I'd like to believe in free will and our ability to reason, but, as we march on, the window of free will continues to shrink.
A large spider on someone's face, a bloodied person and maggot-filled wound - these are the pictures instrumental to John Alford's latest research. This Rice University political scientist wanted to test what, if any, impact biology may have on one's political orientation. He also included nice pictures - a bunny, a bowl of fruit and a happy child. These 6 pictures were part of roughly 30 slides that were shown to 46 midwesterners who identified themselves as having strong political beliefs. These people were attached to a machine that measured their reaction to the images by detecting perspiration.
In a nutshell, "Conservatives", or individuals who opposed things like immigration, abortion, and gun control and supported things like the war in Iraq and warrentless wiretapping, tended to react strongly to the threatening images. On the other hand, "Liberals" tended to show no significant difference in reaction to the spider on the face and the bunny. This suggests that conservatives are hardwired to be especially alert to perceived threat. It may also do a great deal to explain how the two political ideologies have evolved the way they have, with conservatives adopting a more big-government, paternal stance in recent decades.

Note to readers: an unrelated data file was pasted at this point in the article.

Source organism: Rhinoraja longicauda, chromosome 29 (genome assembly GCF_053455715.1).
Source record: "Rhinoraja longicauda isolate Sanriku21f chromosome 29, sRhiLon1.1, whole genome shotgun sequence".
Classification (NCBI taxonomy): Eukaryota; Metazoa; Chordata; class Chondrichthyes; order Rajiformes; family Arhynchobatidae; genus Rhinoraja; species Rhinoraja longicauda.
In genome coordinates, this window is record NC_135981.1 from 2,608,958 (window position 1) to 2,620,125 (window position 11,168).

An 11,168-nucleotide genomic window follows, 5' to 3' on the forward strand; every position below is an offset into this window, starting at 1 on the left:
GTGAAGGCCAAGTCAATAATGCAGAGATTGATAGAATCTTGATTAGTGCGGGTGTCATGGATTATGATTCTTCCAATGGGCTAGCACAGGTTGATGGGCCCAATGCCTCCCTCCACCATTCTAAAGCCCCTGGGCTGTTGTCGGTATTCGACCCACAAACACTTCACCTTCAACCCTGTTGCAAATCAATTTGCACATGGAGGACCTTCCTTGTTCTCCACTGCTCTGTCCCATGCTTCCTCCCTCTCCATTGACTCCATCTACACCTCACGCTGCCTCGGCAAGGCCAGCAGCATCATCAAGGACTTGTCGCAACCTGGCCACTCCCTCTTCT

While this is closely related to the Free Will thread, I thought it deserved its own space (seeing as how that thread got all weird and religious). I believe this research serves well in illustrating that even associations primarily attributed to free will are subject to biological motivations - that even the way we rationalize is driven by genetics.You often hear that the right is great at "mobilizing their base." Could this be because the right is more sensitive to threats?
I think that's one conclusion. It may also explain why it's self-apparent to people who hold [what are now right-wing positions] that they're really important, and frustrating why it isn't obvious to the other side. It's like, "What part of the difference between a spider and a bunny don't you understand."